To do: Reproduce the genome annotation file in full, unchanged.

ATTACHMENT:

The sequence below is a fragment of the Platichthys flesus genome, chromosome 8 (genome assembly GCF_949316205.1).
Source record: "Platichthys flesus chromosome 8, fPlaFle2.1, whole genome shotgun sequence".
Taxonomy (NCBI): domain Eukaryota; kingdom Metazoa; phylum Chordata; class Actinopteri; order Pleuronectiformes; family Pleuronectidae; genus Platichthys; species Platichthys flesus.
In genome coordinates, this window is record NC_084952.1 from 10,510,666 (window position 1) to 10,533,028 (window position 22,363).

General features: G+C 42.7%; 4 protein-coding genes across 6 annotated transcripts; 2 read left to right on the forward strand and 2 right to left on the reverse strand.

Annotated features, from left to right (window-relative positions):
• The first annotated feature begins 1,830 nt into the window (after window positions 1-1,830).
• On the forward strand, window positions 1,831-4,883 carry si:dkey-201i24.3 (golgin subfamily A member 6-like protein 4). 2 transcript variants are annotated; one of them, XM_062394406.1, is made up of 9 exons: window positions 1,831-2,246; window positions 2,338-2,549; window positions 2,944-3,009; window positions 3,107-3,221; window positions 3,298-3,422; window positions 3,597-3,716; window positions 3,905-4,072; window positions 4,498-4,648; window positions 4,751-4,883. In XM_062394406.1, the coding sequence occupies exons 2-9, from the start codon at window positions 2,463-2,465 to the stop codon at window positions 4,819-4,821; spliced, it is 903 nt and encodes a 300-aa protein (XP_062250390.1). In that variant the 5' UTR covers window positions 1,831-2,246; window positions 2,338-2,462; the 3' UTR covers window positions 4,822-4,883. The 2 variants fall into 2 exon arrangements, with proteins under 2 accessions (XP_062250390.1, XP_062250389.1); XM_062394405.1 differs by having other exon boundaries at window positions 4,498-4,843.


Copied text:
The sequence below is a fragment of the Platichthys flesus genome, chromosome 8 (genome assembly GCF_949316205.1).
Source record: "Platichthys flesus chromosome 8, fPlaFle2.1, whole genome shotgun sequence".
Taxonomy (NCBI): domain Eukaryota; kingdom Metazoa; phylum Chordata; class Actinopteri; order Pleuronectiformes; family Pleuronectidae; genus Platichthys; species Platichthys flesus.
In genome coordinates, this window is record NC_084952.1 from 10,510,666 (window position 1) to 10,533,028 (window position 22,363).

General features: G+C 42.7%; 4 protein-coding genes across 6 annotated transcripts; 2 read left to right on the forward strand and 2 right to left on the reverse strand.

Annotated features, from left to right (window-relative positions):
• The first annotated feature begins 1,830 nt into the window (after window positions 1-1,830).
• On the forward strand, window positions 1,831-4,883 carry si:dkey-201i24.3 (golgin subfamily A member 6-like protein 4). 2 transcript variants are annotated; one of them, XM_062394406.1, is made up of 9 exons: window positions 1,831-2,246; window positions 2,338-2,549; window positions 2,944-3,009; window positions 3,107-3,221; window positions 3,298-3,422; window positions 3,597-3,716; window positions 3,905-4,072; window positions 4,498-4,648; window positions 4,751-4,883. In XM_062394406.1, the coding sequence occupies exons 2-9, from the start codon at window positions 2,463-2,465 to the stop codon at window positions 4,819-4,821; spliced, it is 903 nt and encodes a 300-aa protein (XP_062250390.1). In that variant the 5' UTR covers window positions 1,831-2,246; window positions 2,338-2,462; the 3' UTR covers window positions 4,822-4,883. The 2 variants fall into 2 exon arrangements, with proteins under 2 accessions (XP_062250390.1, XP_062250389.1); XM_062394405.1 differs by having other exon boundaries at window positions 4,498-4,843.